Recent figures show that one in six school-aged children suffer from mental health problems, up from one in nine pre-pandemic. In addition, the Royal College of Psychiatrists published a shocking analysis earlier in the year, showing that almost 400,000 children actively sought help for mental health issues during the first two lockdowns, double the amount seen pre-Covid.
And sharpening the picture of inequality that emerged as schools dealt with the consequences of closures, a Centre for Mental Health study found that children from the poorest 20 per cent of households are four times more likely to have serious mental health difficulties by the age of 11 compared to those from the wealthiest 20 per cent.
These numbers don’t lie. We are on the verge – if not in – a childhood mental health crisis. And not only is it affecting young people and their families unequally, but it threatens to drive that inequality for generations to come. Policies to tackle attainment gaps that don’t prioritise this widening mental health gap are likely to waste time and resource.
The Department for Education is already on the case, exploring the potential of mindfulness in schools with a study led by the Anna Freud National Centre for Children and Families in partnership with University College London. It’s in its second wave and currently recruiting more primary and secondary schools.
The trials are designed to explore the impact of different approaches at school, in recognition of the significant time children spend there and the important role teachers can play in recognising changes in pupils’ behaviour or mood.
This initiative is a great start to helping our children to develop an awareness of their mental activity and to regulate their emotions. And it’s needed. Schools may be back to providing a stable environment, but young people are still making sense of the experience of the past 18 months, and many will be aware of ongoing instability.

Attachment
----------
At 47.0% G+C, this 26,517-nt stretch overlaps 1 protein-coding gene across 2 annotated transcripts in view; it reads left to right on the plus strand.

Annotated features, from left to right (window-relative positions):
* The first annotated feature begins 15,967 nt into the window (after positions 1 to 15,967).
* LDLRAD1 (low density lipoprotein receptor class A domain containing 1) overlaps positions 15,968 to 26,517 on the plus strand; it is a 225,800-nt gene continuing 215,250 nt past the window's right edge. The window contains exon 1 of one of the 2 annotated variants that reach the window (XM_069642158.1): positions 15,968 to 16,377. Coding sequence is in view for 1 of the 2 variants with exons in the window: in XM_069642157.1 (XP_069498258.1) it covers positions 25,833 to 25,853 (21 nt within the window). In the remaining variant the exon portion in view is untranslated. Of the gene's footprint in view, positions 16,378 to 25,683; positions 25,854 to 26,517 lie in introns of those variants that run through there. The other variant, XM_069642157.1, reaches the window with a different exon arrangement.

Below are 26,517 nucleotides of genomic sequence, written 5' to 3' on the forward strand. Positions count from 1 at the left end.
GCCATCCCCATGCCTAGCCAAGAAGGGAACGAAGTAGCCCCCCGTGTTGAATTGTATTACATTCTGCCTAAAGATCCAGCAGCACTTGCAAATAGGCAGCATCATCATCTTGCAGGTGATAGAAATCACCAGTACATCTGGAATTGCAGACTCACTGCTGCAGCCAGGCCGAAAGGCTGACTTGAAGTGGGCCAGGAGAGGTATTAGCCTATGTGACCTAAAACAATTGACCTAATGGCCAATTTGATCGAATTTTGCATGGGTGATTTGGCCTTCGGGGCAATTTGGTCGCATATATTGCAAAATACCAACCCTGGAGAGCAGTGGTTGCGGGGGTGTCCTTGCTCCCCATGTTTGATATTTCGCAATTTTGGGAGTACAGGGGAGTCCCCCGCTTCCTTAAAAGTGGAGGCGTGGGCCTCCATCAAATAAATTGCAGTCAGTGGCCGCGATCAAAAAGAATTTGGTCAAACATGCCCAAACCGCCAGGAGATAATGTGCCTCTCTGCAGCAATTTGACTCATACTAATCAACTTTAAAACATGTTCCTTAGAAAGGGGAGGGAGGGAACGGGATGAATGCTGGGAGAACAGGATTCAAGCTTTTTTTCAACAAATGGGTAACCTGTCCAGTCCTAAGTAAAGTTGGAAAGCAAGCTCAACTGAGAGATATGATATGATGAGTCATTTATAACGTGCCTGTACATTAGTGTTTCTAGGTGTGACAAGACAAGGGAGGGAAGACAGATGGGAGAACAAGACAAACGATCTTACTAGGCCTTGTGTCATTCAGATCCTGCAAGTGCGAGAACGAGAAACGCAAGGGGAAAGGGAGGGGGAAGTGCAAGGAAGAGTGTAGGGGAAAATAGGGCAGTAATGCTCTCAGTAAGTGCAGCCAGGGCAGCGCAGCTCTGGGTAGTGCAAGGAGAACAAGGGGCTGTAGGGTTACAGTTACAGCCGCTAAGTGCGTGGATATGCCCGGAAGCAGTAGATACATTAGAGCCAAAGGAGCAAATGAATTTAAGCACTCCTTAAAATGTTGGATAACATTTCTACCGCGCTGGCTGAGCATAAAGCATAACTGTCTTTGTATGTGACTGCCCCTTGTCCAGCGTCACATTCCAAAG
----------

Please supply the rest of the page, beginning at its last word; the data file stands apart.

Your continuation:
At our specialist residential care setting, we’re seeing children and young people for whom the pandemic has represented extreme unpredictability. Among the events that impacted on them most were school closures. What had been predictable and consistent changed dramatically, and many are hyper-vigilant in the belief that it might happen again. And why wouldn’t it? Nobody believed it would happen to begin with.
Being stuck in that moment of helplessness is what we call trauma. It causes us to feel isolated, disconnected from our own experience and from others. And it isn’t always obvious. The dramatic helplessness that the international response to Covid caused – with uncertainty, social isolation and restricted movement or choices – triggered historic trauma memories for many silently suffering individuals.
Thankfully, certain practices can serve as an antidote to the impact of trauma. Whether an individual’s response is fight, flight, fawn, freeze, hyper-vigilance, numbing, withdrawing, pushing feelings down or depression (and chances are there are students reacting in all of these ways across your school) the simple act of mindfully attending to and normalising these reactions can help them to feel safe and seen.
From challenging that sense of isolation, mindfulness can then help to move children out from this “urgent” reaction into a more mature, steady reflection. Over time, this allows them to feel more self-trusting and more confident. It also builds their capacity to tolerate uncomfortable feelings and to feel more relaxed and alert.
Conscious training to be more mindful can start at any age. But we can’t expect of young people what we don’t expect of ourselves. That’s why, at the Forge, every member of the community actively engages in awareness-based exercises. We encourage each other to put words to feelings, to ask for help if we need it and to think about our future hopes (whether that’s in ten years or just ten minutes).
So given the impact of the pandemic on school leaders and teachers, well documented in these pages, the DfE may find the best way to ensure mindfulness is delivered effectively in schools is to make time for them to slow down.
It might seem counter-intuitive, but the pressure to catch up could in fact make it more difficult to attain that goal.